The new minister of finance, Bezalel Smotrich, will now also serve as minister in the ministry of defense with responsibility for Israel’s policy in the occupied territories. The minister of national security, Itamar Ben Gvir, will take over the border guard or form a new police force under his direct command. Both are living in settlements in the occupied territories and are bend on annexing them to Israel.

Another minister, Aryeh Deri from the ultra-orthodox Shas party, was put in charge of two important ministries. He returned as minister to the ministry of interior and became also minister of health. In the past, he served a prison sentence for corruption and was recently given a suspended prison sentence for tax fraud in a plea bargain.

“Everything that has happened in Israel since the election is ostensibly legal and democratic,” wrote well-known Israeli author David Grossman in an op-ed last week. “But under its cover – as has happened more than once in history – the seeds of chaos, emptiness and disorder have been sown in Israel’s most vital institutions.”

In a speech on Friday, Ehud Barak, a former Prime Minister who also has served as defense minister in a previous government under Netanyahu, accused the new government of “carrying out a coup in Israel before our eyes, with its racism, corruption, neutering of the justice system, politicization of the police and undermining of the chain of command in the Israeli Defense Forces.”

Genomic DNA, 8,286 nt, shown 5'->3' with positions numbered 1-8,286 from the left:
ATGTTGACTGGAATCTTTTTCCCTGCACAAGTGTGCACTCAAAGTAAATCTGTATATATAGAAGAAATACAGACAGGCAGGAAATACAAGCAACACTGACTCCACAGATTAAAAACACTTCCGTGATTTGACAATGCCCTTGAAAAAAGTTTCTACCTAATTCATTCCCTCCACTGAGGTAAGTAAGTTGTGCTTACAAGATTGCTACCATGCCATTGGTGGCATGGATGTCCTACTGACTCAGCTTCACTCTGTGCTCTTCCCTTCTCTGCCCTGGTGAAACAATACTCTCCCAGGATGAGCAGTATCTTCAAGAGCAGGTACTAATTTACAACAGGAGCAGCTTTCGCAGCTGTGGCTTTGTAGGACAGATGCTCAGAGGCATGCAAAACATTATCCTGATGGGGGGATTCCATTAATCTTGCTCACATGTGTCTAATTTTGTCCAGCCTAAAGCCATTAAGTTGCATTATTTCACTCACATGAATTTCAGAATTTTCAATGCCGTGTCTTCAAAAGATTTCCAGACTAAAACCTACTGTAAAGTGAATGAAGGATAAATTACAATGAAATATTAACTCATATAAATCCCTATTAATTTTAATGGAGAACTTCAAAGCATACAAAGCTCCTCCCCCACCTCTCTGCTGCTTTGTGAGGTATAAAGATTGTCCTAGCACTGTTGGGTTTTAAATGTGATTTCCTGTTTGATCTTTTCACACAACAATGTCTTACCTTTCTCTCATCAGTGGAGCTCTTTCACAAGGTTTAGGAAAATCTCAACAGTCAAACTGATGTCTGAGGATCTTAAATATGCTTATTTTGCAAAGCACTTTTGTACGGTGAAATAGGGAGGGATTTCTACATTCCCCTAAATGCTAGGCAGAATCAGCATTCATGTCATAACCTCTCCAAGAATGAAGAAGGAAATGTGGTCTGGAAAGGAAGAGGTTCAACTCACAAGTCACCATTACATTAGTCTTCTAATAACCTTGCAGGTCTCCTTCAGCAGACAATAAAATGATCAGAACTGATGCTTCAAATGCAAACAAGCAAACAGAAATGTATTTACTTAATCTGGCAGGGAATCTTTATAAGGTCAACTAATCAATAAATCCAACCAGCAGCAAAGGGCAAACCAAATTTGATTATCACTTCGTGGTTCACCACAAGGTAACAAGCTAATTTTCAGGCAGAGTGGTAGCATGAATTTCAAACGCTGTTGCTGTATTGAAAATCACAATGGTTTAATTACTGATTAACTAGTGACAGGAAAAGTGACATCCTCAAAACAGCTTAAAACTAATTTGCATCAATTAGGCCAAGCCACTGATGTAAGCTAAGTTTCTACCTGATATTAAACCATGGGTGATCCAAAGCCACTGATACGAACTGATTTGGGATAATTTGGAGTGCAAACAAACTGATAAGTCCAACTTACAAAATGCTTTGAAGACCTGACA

That said, he was optimistic. “There is a way back from the darkness. It is not clear how long this will take and what damage will be caused, but Israel will emerge from the tunnel alive and kicking,” he predicted. Some hope that Netanyahu will lose in next elections but Barak seems to believe that the government will fall before that because of mass demonstrations or even civilian disobedience.

Ungovernable government?

It cannot be excluded that the government will turn out to be ungovernable and disintegrate because of disagreements between the coalition partners or opposition inside Netanyahu’s own party by members who felt cheated by him on the minister posts they had hoped to get. For the time being, it does not seem to worry Netanyahu too much.

“This is the sixth time that I have formed a Government of Israel,” he said at the first cabinet meeting. “I can tell you that I am starting my 16th year as Prime Minister of Israel.” He claimed that the new government, with a majority of 64 seats of 120, had restored stability and will work together for all citizens of Israel.